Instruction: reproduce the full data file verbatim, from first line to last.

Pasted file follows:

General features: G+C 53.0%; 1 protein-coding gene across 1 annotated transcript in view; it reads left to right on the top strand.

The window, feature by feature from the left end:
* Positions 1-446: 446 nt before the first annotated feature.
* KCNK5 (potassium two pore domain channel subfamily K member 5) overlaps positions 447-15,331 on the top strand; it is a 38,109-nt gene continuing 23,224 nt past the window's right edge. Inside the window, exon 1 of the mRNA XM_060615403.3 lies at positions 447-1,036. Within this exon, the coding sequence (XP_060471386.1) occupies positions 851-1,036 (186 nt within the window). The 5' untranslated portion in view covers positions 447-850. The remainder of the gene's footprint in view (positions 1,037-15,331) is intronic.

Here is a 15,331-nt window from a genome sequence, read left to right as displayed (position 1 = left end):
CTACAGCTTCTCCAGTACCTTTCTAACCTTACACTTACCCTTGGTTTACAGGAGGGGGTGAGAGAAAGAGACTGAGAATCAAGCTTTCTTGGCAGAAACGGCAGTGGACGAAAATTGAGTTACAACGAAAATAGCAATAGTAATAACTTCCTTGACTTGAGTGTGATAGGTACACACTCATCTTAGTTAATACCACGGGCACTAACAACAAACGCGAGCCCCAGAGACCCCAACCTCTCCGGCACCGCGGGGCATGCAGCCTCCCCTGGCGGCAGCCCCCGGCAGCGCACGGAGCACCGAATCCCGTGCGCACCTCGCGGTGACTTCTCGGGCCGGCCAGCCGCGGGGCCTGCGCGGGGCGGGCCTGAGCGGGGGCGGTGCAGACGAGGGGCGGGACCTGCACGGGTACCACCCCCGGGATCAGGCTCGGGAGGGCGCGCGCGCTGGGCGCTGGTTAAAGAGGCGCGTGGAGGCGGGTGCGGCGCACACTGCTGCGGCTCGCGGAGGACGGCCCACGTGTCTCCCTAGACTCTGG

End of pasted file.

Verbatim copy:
General features: G+C 53.0%; 1 protein-coding gene across 1 annotated transcript in view; it reads left to right on the top strand.

The window, feature by feature from the left end:
* Positions 1-446: 446 nt before the first annotated feature.
* KCNK5 (potassium two pore domain channel subfamily K member 5) overlaps positions 447-15,331 on the top strand; it is a 38,109-nt gene continuing 23,224 nt past the window's right edge. Inside the window, exon 1 of the mRNA XM_060615403.3 lies at positions 447-1,036. Within this exon, the coding sequence (XP_060471386.1) occupies positions 851-1,036 (186 nt within the window). The 5' untranslated portion in view covers positions 447-850. The remainder of the gene's footprint in view (positions 1,037-15,331) is intronic.

Here is a 15,331-nt window from a genome sequence, read left to right as displayed (position 1 = left end):
CTACAGCTTCTCCAGTACCTTTCTAACCTTACACTTACCCTTGGTTTACAGGAGGGGGTGAGAGAAAGAGACTGAGAATCAAGCTTTCTTGGCAGAAACGGCAGTGGACGAAAATTGAGTTACAACGAAAATAGCAATAGTAATAACTTCCTTGACTTGAGTGTGATAGGTACACACTCATCTTAGTTAATACCACGGGCACTAACAACAAACGCGAGCCCCAGAGACCCCAACCTCTCCGGCACCGCGGGGCATGCAGCCTCCCCTGGCGGCAGCCCCCGGCAGCGCACGGAGCACCGAATCCCGTGCGCACCTCGCGGTGACTTCTCGGGCCGGCCAGCCGCGGGGCCTGCGCGGGGCGGGCCTGAGCGGGGGCGGTGCAGACGAGGGGCGGGACCTGCACGGGTACCACCCCCGGGATCAGGCTCGGGAGGGCGCGCGCGCTGGGCGCTGGTTAAAGAGGCGCGTGGAGGCGGGTGCGGCGCACACTGCTGCGGCTCGCGGAGGACGGCCCACGTGTCTCCCTAGACTCTGG